We had to choose between a detour to Stromboli and heading for the Straits of Messina and the more substantial Mount Etna – so onwards to Etna then.
Photos in the Gallery.
A wonderful cruise with David and Jacquie … and some events
28 October 2019
So Norma flew back to England and then to Northern Ireland where there was a very big send off for Roy, Norma’s stepfather.
We had a bit of a problem when berthing in the Sitimar marina which turned out to be a failing flexible coupling (between the engine and the transmission). Fortunately there was a refurbished part available and a decent mechanic so that was good then.
Being left all alone in Palermo, Norma had insisted that Phil went to the opera at Teatro Massima on the Sunday, which was La Traviata – absolutely superb and a shame we could not both have seen it.
David and Jacquie duly arrived on Wednesday 18th September as the mechanics were just finishing their work and were able to join in with the trial run outside the harbour – all good.
As compensation, Phil took them to a bar for Negronis – allegedly the best in Palermo at Botteghe Coletti, but subsequently we have had outstanding Negronis at Café San Angelo in Licata – which created the right start to the cruise.
We spent Thursday, Friday and Saturday exploring Palermo and Monreale, and this included the oldest bar at Taverna Azzurra where essentially you buy a beer at the bar and stand in the street … or sit on an available plank … next to the refuse bins … and feral dogs … and several hundred young people …
We had coffee and cannoli at Antico Caffe Spinato – brilliant cannoli – and lunch at Moltivolti, a co-op restaurant that serves the local community and whose profits go to helping refugees arriving in Sicily – simple and excellent.
Our tour took in Piazza Pretoria with its baroque fountain, the very striking crossroads of Quatro Canti, the Cattedrale and a roof-top walk, the triumphal arch of the Porta Nuova, the Palazzo Normanni and strolls through the myriad backstreets and boulevards. Palermo has character and was much enjoyed.
We took the bus to Monreale, some 8km from the centre of Palermo, for the Arab-Norman architecture of the Duomo di Monreale – magnificent building with the most ornate baroque chapel and tranquil but sumptuous 12th century cloisters in the adjacent monastery demonstrating Islamic art in the mosaic inlaid marble columns. The cathedral authorities were very good as the sensible bus arrives only an hour before the lunchtime closure, but the ticket allows a return visit in the afternoon to see all the splendour.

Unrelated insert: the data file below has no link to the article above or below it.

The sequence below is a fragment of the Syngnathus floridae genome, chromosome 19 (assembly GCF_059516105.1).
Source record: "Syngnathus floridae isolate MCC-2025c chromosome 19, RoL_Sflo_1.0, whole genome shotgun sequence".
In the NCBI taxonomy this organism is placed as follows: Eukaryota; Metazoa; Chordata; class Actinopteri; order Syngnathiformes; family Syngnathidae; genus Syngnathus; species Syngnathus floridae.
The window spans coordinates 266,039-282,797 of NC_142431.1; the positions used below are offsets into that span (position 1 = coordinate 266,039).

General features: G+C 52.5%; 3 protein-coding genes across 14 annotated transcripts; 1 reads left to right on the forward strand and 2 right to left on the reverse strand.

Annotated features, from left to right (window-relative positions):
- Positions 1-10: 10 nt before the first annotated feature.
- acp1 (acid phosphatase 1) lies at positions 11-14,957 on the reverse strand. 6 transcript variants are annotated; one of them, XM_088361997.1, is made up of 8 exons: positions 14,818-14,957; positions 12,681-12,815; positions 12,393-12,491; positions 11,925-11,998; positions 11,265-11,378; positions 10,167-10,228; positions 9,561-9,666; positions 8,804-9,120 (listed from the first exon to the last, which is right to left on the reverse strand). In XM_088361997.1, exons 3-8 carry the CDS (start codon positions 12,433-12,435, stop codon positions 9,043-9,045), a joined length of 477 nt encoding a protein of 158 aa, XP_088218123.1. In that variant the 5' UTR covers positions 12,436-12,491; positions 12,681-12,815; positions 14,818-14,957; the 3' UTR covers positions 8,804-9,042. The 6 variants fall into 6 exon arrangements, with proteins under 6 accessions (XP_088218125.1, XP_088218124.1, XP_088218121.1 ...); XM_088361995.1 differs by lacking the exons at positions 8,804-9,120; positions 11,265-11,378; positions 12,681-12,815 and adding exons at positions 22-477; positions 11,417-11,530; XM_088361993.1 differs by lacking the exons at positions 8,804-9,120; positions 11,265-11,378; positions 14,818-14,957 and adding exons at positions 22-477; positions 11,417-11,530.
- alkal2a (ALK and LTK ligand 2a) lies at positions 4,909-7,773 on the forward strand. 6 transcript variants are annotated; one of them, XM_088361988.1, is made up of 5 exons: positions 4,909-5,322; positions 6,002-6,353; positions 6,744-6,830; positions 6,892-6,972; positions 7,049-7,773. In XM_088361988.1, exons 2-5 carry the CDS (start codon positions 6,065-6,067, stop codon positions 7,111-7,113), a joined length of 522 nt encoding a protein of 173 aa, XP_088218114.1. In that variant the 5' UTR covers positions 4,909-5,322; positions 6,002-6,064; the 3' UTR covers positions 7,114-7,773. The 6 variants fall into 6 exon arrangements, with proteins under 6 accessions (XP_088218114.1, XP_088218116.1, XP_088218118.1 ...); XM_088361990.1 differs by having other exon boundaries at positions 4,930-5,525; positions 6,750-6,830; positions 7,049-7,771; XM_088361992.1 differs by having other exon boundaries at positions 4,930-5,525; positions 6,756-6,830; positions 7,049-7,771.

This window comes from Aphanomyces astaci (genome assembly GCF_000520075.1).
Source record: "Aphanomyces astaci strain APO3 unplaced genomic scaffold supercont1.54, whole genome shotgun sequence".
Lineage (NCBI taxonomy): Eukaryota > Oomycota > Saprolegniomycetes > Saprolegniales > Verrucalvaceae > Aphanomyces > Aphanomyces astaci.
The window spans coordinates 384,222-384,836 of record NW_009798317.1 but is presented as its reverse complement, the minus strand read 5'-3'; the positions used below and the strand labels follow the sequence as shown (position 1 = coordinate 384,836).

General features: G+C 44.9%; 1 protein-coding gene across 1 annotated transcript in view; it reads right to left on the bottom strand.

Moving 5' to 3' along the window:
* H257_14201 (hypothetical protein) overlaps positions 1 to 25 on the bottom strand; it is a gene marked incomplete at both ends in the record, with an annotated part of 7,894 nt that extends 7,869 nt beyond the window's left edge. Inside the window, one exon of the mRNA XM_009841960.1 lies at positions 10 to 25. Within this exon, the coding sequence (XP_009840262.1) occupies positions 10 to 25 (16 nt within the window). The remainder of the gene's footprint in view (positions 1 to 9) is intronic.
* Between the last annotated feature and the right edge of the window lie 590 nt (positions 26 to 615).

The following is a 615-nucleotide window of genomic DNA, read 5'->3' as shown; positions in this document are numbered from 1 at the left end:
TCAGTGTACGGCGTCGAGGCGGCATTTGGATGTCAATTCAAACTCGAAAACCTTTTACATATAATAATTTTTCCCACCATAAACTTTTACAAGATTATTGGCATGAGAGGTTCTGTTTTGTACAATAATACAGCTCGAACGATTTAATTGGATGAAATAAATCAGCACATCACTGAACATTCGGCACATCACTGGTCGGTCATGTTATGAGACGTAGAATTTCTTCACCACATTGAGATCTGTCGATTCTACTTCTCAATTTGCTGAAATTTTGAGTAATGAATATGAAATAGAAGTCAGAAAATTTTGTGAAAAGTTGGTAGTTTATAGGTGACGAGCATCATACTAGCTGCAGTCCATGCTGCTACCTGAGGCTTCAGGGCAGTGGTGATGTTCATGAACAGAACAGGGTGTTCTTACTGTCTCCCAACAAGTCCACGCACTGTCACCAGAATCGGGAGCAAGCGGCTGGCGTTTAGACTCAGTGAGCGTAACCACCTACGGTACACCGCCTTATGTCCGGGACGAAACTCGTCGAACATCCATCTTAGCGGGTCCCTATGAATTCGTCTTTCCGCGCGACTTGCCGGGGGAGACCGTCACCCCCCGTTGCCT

So, on Saturday evening Norma returned and the mantle of domestic goddess could be returned to her.
Photos in the Gallery.
To Palermo, Sicily
16 September 2019
One of the features of cruising life for our generation is the massively increased life expectancy of our parents’ generation. We all know what it means.
So, with news that Norma’s 94 years old stepfather had been taken into hospital and was not in good shape and with guests arriving in Palermo on Wednesday 18th September we decided to press on.
We needed decent wifi for Phil to have an OCC conference call on Wednesday 11th September so we stopped in the marina at Vibo Valentia and then undertook an overnight passage to Palermo. The trip to VV was a motor, but we had 8-11kts NW wind on Thursday 12th September and sailed nicely close-hauled for over six hours, and then the wind eased away as we passed between Lipari and Vulcano in the Aeolian Islands – Stromboli was smoking and cloud-topped but no lava.
We arrived at Sitimar marina in Palermo at 0800 and Orlando, the Marineiro/manager was extremely helpful and got us berthed nicely.
So, Norma flew back on Sunday 15th for a funeral in Northern Ireland and will return next Saturday and our guests will arrive on Wednesday to be hosted by Phil … who is now starting to appreciate that Norma really is a domestic goddess … and she is now concerned that her favourite recipe file has been lodged in the engineering and technical section of our bookshelves …